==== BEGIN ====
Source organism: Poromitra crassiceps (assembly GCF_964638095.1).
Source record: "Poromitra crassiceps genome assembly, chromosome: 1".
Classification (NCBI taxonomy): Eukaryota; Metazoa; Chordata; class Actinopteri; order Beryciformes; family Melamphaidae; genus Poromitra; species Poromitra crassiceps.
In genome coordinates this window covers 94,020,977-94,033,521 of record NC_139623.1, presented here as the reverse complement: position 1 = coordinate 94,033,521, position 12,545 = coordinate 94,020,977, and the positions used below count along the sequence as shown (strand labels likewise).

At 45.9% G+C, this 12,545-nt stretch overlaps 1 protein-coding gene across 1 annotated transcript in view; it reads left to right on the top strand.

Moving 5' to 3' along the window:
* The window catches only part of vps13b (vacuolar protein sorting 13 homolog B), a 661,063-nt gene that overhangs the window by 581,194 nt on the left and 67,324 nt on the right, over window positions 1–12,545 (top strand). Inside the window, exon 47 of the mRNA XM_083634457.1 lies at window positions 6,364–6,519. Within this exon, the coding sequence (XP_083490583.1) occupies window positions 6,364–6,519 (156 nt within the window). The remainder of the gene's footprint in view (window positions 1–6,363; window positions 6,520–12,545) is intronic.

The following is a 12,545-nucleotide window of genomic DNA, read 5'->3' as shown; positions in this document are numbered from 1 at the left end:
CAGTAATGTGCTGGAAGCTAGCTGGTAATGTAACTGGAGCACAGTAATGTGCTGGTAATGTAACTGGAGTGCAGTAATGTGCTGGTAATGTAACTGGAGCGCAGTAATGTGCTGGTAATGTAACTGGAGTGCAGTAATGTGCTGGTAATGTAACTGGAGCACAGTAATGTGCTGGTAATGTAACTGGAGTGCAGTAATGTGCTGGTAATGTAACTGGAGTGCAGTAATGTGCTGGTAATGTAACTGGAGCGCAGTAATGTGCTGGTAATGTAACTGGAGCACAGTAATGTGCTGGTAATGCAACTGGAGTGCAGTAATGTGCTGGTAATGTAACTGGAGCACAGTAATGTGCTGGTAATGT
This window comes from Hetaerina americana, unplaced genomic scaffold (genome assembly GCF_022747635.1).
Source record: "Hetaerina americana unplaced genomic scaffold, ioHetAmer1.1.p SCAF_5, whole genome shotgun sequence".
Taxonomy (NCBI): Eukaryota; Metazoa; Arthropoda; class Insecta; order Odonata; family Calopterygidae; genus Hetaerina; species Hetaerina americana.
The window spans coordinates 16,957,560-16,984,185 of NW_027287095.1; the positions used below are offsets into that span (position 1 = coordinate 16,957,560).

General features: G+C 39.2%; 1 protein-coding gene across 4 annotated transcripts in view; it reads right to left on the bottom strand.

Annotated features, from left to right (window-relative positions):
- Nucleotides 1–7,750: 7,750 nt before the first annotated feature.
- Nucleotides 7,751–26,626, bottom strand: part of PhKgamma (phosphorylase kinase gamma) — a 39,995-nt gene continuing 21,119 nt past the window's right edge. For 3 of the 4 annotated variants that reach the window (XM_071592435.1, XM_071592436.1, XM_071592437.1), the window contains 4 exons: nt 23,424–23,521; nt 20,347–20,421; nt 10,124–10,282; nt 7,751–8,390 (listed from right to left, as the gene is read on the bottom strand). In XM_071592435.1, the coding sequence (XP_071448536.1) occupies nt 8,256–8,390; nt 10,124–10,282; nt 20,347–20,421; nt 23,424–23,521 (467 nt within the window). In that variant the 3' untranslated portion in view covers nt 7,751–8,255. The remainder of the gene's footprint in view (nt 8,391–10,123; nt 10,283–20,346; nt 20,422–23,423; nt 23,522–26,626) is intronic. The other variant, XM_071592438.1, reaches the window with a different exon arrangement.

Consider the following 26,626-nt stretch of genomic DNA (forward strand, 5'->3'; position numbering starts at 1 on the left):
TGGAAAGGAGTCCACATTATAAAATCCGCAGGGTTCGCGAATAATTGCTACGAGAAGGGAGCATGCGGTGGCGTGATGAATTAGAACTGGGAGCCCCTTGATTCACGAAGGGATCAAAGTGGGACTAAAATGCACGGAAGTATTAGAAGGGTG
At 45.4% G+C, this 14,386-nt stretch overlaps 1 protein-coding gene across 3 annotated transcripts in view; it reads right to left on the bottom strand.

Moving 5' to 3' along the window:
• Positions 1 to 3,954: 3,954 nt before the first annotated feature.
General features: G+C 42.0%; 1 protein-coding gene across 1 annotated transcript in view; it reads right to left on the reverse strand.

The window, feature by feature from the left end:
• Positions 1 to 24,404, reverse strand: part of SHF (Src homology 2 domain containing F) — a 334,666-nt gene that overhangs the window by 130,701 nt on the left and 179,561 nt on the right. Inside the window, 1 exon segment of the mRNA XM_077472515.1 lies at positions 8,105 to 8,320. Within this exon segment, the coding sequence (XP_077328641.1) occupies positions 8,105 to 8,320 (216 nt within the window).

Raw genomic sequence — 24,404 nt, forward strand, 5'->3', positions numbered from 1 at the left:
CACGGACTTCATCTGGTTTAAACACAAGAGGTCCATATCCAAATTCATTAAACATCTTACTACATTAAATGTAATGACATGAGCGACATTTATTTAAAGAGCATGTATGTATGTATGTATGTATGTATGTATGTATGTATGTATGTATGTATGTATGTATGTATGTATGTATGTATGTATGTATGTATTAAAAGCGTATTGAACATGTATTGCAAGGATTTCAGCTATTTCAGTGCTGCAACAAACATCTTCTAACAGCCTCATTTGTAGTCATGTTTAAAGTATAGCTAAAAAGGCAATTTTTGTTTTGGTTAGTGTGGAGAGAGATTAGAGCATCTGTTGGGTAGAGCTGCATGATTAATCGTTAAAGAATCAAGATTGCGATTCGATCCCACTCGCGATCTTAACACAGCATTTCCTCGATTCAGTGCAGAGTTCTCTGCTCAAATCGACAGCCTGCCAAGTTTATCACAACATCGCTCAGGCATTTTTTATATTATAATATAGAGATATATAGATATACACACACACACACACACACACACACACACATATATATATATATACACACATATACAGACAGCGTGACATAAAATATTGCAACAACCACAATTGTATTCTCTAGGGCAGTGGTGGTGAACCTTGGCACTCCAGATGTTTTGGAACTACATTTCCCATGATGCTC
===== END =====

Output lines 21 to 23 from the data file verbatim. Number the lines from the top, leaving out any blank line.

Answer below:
Moving 5' to 3' along the window:
• Positions 1 to 3,954: 3,954 nt before the first annotated feature.
General features: G+C 42.0%; 1 protein-coding gene across 1 annotated transcript in view; it reads right to left on the reverse strand.